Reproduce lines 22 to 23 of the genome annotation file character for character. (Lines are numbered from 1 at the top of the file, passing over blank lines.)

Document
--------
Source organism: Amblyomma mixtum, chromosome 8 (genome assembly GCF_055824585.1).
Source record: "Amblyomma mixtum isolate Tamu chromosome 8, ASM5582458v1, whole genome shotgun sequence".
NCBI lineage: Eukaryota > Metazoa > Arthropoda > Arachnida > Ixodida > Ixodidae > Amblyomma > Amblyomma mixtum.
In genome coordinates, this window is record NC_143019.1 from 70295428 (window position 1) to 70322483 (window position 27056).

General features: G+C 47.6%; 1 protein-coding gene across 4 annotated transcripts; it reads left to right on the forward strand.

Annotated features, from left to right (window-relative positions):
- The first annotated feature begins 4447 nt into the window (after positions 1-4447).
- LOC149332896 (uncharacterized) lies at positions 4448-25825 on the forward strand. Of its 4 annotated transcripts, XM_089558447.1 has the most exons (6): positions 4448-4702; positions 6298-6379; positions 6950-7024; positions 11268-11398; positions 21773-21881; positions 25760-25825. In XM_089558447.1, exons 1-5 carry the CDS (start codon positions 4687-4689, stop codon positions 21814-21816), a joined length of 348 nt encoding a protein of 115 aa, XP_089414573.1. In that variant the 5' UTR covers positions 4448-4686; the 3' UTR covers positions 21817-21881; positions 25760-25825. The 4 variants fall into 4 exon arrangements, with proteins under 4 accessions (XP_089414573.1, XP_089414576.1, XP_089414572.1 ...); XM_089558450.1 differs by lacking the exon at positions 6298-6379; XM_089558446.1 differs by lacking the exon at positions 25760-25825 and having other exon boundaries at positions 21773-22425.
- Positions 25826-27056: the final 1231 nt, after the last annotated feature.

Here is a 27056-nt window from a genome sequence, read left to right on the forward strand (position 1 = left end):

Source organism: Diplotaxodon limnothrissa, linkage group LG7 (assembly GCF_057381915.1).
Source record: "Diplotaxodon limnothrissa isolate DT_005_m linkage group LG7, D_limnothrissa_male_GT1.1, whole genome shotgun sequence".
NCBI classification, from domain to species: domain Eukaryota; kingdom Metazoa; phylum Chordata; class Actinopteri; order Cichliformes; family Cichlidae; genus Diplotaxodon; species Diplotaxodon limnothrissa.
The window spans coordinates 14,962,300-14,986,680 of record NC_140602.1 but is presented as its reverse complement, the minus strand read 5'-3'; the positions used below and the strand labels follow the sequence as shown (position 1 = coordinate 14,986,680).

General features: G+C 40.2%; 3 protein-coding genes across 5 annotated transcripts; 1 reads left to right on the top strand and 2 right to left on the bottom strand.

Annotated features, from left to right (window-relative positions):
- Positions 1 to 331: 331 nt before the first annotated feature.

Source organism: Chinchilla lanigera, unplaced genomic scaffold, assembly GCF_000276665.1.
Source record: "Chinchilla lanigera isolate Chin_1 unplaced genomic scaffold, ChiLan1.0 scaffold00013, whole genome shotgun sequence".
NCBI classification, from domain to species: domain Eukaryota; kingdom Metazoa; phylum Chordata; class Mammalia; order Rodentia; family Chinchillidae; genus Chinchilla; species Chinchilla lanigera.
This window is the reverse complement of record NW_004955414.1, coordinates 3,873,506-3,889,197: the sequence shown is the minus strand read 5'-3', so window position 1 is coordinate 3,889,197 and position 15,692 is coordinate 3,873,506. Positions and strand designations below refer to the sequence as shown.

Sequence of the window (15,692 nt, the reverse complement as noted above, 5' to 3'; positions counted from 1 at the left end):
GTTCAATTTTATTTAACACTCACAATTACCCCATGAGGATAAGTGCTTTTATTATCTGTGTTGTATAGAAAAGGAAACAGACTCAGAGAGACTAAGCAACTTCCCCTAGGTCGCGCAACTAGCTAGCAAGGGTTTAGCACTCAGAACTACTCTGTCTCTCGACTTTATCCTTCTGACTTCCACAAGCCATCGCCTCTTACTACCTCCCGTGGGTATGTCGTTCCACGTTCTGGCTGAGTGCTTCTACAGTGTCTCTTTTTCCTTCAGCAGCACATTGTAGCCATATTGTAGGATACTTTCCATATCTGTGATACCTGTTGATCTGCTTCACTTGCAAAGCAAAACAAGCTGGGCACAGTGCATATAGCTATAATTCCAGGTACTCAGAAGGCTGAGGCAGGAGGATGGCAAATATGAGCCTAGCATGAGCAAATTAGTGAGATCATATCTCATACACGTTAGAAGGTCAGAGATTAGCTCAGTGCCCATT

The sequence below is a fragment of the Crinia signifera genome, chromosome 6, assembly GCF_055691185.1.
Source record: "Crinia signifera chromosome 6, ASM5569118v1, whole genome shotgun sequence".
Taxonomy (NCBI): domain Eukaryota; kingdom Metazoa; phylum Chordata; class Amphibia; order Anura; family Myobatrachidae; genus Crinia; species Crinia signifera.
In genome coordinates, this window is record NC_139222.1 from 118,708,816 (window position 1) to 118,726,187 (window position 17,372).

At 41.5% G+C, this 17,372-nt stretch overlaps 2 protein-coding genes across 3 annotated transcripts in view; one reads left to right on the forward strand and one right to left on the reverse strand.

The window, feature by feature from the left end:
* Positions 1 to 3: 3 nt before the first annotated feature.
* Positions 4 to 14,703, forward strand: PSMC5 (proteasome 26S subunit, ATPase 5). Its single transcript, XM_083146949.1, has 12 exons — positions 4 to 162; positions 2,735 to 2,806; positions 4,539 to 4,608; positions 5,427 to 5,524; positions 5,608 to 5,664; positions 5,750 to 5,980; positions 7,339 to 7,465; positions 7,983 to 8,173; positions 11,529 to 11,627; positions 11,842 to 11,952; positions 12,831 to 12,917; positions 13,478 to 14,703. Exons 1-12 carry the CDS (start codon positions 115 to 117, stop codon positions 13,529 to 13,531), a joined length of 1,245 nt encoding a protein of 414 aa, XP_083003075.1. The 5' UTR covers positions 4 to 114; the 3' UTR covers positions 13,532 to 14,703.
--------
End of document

Sequence of the window (15,692 nt, the reverse complement as noted above, 5' to 3'; positions counted from 1 at the left end):
GTTCAATTTTATTTAACACTCACAATTACCCCATGAGGATAAGTGCTTTTATTATCTGTGTTGTATAGAAAAGGAAACAGACTCAGAGAGACTAAGCAACTTCCCCTAGGTCGCGCAACTAGCTAGCAAGGGTTTAGCACTCAGAACTACTCTGTCTCTCGACTTTATCCTTCTGACTTCCACAAGCCATCGCCTCTTACTACCTCCCGTGGGTATGTCGTTCCACGTTCTGGCTGAGTGCTTCTACAGTGTCTCTTTTTCCTTCAGCAGCACATTGTAGCCATATTGTAGGATACTTTCCATATCTGTGATACCTGTTGATCTGCTTCACTTGCAAAGCAAAACAAGCTGGGCACAGTGCATATAGCTATAATTCCAGGTACTCAGAAGGCTGAGGCAGGAGGATGGCAAATATGAGCCTAGCATGAGCAAATTAGTGAGATCATATCTCATACACGTTAGAAGGTCAGAGATTAGCTCAGTGCCCATT